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Google Hangout Android Video Chats Aren’t Allowed on AT&T’s Network

by Todd Haselton | May 16, 2013May 16, 2013 1:30 pm PDT


Google introduced its new Hangouts cross-platform chat and video application yesterday. But AT&T isn’t allowing video calls from Android devices to be placed over its network, and nobody knows why. It brings back memories of the backlash the carrier experienced when it opened up FaceTime over its network to Mobile Share subscribers only. To be clear, it appears AT&T is the only carrier blocking the service: it works fine on Verizon, The Verge said.

AT&T was asked for an explanation, but the response wasn’t very clear. The carrier said that “customers can use any video chat app over cellular that is not pre-loaded on their device, but which they download from the Internet.” That means it’s OK to use Skype and any other variety of video services, but you can’t use anything that ships preloaded on the phone. That also explains why it works OK using Hangouts on iOS—it’s a third party app. Since Google Hangouts essentially replaces Google Talk on Android, however, AT&T is including Hangouts in the “pre-loaded” camp.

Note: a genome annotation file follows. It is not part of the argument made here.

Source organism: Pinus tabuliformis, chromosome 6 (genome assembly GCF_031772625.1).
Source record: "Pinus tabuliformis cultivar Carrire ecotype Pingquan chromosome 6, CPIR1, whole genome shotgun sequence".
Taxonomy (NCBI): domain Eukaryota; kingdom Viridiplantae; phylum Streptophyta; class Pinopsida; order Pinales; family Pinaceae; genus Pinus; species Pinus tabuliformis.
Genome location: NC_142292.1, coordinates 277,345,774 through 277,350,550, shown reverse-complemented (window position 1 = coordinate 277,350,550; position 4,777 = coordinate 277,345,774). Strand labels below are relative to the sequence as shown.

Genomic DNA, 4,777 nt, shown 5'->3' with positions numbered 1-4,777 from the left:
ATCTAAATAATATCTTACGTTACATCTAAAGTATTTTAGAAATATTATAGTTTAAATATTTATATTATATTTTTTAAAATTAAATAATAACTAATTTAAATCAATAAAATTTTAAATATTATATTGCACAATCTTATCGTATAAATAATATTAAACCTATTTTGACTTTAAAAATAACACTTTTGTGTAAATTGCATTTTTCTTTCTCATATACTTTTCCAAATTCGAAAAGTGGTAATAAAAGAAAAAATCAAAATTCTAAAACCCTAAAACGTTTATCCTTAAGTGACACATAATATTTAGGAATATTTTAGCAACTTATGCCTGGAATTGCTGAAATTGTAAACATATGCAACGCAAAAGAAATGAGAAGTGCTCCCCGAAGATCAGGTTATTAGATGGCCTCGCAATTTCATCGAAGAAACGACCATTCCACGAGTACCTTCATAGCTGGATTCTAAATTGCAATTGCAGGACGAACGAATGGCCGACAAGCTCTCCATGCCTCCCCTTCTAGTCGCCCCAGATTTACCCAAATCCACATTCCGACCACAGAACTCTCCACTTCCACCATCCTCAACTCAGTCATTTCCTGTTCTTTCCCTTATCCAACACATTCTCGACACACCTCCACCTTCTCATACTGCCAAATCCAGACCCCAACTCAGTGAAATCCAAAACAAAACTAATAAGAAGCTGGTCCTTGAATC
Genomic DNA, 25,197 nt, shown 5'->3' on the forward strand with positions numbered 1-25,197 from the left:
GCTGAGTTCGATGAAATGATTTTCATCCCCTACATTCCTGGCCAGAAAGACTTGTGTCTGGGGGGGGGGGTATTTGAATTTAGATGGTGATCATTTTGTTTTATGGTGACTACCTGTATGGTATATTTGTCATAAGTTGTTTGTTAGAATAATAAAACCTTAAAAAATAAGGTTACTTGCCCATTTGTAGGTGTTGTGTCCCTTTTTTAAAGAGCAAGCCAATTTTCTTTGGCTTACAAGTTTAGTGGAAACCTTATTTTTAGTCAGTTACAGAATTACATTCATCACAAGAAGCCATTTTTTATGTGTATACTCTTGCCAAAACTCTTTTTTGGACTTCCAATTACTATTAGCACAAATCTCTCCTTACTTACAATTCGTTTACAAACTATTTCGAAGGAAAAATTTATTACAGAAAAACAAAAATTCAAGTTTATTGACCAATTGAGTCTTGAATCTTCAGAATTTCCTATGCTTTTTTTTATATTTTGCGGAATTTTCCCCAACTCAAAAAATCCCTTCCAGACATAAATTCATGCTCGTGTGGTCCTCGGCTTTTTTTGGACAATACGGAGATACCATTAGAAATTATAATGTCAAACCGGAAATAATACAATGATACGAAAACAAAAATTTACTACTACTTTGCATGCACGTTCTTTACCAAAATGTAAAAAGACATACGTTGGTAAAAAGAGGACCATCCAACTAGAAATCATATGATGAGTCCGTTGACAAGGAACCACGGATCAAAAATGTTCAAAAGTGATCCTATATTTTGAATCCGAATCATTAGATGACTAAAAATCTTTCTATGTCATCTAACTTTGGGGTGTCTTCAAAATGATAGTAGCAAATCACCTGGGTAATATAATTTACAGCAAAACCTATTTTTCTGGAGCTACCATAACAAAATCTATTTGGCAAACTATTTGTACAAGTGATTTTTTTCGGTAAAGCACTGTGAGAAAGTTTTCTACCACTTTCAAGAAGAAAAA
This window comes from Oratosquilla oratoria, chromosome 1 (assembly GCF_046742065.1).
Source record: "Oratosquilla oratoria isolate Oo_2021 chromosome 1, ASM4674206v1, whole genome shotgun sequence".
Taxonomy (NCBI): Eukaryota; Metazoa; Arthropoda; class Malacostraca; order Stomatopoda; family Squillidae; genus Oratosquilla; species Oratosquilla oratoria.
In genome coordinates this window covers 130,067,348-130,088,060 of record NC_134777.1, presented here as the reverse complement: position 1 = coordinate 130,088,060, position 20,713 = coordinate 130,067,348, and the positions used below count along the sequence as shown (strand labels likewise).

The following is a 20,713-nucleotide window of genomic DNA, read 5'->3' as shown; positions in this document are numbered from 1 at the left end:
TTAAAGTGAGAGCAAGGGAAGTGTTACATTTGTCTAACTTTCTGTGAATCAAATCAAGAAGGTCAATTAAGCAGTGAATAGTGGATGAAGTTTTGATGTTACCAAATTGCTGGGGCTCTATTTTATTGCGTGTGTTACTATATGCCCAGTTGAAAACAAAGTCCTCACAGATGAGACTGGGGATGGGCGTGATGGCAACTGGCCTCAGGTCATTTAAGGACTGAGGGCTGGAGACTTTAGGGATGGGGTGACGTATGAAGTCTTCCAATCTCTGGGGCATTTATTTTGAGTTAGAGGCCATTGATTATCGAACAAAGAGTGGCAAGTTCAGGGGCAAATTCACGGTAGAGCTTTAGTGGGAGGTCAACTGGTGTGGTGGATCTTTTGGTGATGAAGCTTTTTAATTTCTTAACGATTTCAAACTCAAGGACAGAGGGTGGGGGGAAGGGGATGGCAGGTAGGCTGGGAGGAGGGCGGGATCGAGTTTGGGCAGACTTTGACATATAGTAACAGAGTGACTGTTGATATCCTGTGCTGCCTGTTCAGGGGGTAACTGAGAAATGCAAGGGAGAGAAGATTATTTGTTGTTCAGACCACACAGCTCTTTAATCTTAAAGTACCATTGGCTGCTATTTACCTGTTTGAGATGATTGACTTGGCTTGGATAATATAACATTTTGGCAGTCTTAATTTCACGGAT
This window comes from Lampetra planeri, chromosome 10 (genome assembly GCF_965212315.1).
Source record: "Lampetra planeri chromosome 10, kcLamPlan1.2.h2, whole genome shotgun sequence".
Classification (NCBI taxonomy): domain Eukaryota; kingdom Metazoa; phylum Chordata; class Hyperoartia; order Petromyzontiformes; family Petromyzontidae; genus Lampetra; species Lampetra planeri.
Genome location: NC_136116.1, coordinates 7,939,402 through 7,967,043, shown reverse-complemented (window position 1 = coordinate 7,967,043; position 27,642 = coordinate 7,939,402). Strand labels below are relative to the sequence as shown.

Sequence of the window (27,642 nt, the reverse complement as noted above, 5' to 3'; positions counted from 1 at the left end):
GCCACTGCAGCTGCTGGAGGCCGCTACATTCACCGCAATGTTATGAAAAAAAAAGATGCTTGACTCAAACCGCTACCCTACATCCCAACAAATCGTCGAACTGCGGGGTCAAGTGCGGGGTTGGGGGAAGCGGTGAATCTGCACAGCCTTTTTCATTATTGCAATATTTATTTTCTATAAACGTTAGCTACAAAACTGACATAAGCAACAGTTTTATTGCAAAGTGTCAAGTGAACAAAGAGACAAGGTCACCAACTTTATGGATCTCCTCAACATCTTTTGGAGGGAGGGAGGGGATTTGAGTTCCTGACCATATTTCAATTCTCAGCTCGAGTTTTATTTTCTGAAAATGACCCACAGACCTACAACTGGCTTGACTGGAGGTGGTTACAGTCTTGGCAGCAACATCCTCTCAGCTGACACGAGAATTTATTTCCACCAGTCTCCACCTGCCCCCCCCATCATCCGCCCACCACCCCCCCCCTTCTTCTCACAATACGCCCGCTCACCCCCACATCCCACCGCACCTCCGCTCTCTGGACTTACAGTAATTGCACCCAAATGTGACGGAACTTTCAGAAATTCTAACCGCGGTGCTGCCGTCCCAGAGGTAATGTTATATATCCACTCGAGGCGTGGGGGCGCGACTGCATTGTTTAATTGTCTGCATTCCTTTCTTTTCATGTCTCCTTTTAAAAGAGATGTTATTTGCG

The wild part is that AT&T allows BlackBerry 10 users to use BBM Video to chat with one another, and iOS users to do the same with FaceTime. So it appears there was some sort of agreement between BlackBerry and Apple to allow those pre-loaded apps to work just fine. Why not the same for Google and Android?

AT&T’s full response to the situation was:

All AT&T Mobility customers can use any video chat app over cellular that is not pre-loaded on their device, but which they download from the Internet. For video chat apps that come pre-loaded on devices, we offer all OS and device makers the ability for those apps to work over cellular for our customers who are on Mobile Share, Tiered and soon Unlimited plan customers who have LTE devices. It’s up to each OS and device makers to enable their systems to allow pre-loaded video chat apps to work over cellular for our customers on those plans.

The question that we’re all wondering now is why AT&T and Google aren’t working this out. Is it because AT&T wasn’t approached by Google in the first place? Did AT&T turn Google down? If so, why?

Slashgear The Verge

Todd Haselton

Todd Haselton has been writing professionally since 2006 during his undergraduate days at Lehigh University. He started out as an intern with...